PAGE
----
Various components of an aerosol delivery device according to the present disclosure can be chosen from components described in the art and commercially available. Reference is made for example to the reservoir and heater system for controllable delivery of multiple aerosolizable materials in an electronic smoking article disclosed in U.S. Pat. Pub. No. 2014/0000638 to Sebastian et al., which is incorporated herein by reference in its entirety.

In the present disclosure, FIG. 1 illustrates an exploded view of a control body 300 of an aerosol delivery device according to an example embodiment. As illustrated, the control body 300 may comprise a coupler 302, an outer body 304, a sealing member 306, an adhesive member 308 (e.g., KAPTON® tape), a flow sensor 310 (e.g., a puff sensor or pressure switch), a control component 312, a spacer 314, an electrical power source 316 (e.g., a battery, which may be rechargeable), a circuit board with an indicator 318 (e.g., a light emitting diode (LED)), a connector circuit 320, and an end cap 322. Examples of electrical power sources are described in U.S. Pat. App. Pub. No. 2010/0028766 by Peckerar et al., the disclosure of which is incorporated herein by reference in its entirety. An exemplary mechanism that can provide puff-actuation capability includes a Model 163PC01D36 silicon sensor, manufactured by the MicroSwitch division of Honeywell, Inc., Freeport, Ill. Further examples of demand-operated electrical switches that may be employed in a heating circuit according to the present disclosure are described in U.S. Pat. No. 4,735,217 to Gerth et al., which is incorporated herein by reference in its entirety. Further description of current regulating circuits and other control components, including microcontrollers that can be useful in the present aerosol delivery device, are provided in U.S. Pat. Nos. 4,922,901, 4,947,874, and 4,947,875, all to Brooks et al., U.S. Pat. No. 5,372,148 to McCafferty et al., U.S. Pat. No. 6,040,560 to Fleischhauer et al., and U.S. Pat. No. 7,040,314 to Nguyen et al., all of which are incorporated herein by reference in their entireties. Reference also is made to the control schemes described in U.S. App. Pub. No. 2014/0270727 to Ampolini et al., which is incorporated herein by reference in its entirety.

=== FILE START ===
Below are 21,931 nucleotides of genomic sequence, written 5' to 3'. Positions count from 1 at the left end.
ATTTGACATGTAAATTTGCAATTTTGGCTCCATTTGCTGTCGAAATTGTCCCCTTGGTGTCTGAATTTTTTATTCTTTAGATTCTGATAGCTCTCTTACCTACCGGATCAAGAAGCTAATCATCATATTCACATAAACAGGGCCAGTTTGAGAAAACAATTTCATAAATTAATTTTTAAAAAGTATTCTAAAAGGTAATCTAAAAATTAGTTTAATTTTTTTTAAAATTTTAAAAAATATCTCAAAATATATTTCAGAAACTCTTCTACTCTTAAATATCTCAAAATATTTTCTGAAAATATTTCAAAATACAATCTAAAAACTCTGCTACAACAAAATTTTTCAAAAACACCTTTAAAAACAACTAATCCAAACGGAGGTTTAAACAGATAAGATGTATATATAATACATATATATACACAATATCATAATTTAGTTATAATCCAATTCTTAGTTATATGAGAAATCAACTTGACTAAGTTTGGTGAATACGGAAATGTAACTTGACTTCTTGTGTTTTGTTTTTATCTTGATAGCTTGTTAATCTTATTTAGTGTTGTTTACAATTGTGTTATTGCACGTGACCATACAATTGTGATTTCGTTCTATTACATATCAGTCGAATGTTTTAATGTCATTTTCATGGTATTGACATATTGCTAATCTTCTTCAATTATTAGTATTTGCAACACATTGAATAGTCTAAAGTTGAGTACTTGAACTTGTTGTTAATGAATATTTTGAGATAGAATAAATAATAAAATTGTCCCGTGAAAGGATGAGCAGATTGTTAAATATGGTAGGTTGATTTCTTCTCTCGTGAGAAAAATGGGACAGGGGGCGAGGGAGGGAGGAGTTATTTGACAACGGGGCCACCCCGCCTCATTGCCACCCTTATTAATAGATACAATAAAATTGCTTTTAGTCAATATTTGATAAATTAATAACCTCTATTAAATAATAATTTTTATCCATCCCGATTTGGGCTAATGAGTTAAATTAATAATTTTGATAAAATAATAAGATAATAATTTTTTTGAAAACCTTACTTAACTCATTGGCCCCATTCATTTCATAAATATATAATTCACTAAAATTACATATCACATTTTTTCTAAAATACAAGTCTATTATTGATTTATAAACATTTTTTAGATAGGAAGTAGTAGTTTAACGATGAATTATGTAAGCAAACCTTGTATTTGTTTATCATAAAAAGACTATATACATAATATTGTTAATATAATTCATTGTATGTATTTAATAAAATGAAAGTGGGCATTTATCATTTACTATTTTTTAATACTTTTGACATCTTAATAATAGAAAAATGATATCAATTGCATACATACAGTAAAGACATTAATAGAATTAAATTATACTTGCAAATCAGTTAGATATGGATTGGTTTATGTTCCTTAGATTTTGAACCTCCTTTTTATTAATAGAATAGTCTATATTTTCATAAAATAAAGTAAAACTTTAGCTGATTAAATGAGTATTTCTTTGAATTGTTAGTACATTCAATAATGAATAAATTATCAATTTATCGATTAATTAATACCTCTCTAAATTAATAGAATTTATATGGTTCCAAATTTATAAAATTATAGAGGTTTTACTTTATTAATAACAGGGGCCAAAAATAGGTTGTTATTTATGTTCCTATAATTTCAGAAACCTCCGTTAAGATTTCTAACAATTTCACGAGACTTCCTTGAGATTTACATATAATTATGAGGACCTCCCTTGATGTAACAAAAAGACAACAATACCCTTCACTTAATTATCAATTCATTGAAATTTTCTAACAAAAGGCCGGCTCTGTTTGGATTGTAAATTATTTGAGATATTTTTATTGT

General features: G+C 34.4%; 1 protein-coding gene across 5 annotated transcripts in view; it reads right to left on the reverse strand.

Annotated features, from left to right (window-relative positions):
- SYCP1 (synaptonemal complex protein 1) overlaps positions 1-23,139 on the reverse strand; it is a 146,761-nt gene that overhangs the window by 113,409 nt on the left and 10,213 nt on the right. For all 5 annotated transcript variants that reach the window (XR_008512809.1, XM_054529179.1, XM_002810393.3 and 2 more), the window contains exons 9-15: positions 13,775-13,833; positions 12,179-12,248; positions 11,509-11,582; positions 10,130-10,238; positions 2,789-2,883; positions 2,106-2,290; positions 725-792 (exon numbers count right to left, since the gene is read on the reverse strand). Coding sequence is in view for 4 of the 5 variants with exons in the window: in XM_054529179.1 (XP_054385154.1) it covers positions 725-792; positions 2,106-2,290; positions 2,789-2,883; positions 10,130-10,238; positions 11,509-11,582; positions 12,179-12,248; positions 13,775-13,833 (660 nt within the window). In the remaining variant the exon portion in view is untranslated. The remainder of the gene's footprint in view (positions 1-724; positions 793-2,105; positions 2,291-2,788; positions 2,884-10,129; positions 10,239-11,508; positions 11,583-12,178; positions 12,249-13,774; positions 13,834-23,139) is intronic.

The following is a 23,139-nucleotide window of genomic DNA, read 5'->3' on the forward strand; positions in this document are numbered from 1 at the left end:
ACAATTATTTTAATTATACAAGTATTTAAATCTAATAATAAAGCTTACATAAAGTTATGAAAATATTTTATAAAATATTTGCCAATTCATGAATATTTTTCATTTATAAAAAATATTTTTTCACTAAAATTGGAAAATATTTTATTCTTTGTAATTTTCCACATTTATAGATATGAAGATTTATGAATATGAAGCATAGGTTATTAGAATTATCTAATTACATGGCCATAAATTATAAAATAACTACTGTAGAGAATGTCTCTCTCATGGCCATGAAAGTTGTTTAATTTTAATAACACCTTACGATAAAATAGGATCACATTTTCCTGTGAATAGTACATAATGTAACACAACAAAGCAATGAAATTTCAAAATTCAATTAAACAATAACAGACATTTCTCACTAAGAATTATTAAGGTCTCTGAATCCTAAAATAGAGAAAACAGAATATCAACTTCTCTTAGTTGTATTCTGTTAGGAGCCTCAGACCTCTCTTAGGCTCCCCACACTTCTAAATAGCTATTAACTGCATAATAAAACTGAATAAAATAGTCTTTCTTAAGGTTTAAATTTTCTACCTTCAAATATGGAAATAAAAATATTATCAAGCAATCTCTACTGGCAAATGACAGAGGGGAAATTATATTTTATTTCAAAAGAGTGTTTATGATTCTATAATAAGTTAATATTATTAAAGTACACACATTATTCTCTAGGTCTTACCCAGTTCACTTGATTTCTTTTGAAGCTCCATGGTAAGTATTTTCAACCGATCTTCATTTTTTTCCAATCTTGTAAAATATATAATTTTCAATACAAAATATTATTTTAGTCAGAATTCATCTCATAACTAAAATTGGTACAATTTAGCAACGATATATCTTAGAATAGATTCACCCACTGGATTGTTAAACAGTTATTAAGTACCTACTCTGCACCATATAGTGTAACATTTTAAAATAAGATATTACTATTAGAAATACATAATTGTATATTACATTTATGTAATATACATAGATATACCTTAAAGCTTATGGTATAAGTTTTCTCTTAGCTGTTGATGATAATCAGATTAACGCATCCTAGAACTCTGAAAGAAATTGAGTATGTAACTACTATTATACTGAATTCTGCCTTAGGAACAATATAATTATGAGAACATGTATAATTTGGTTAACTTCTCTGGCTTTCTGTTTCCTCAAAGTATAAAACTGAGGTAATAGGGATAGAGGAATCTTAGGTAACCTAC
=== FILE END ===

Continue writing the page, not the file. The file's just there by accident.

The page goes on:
In one embodiment the indicator 318 may comprise one or more light emitting diodes. The indicator 318 can be in communication with the control component 312 through the connector circuit 320 and illuminate, for example, during a user drawing on a cartridge coupled to the coupler 302, as detected by the flow sensor 310. The end cap 322 may be adapted to make visible the illumination provided thereunder by the indicator 318. Accordingly, the indicator 318 may illuminate during use of the aerosol delivery device to simulate the lit end of a smoking article. However, in other embodiments the indicator 318 can be provided in varying numbers and can take on different shapes and can even be an opening in the outer body (such as for release of sound when such indicators are present).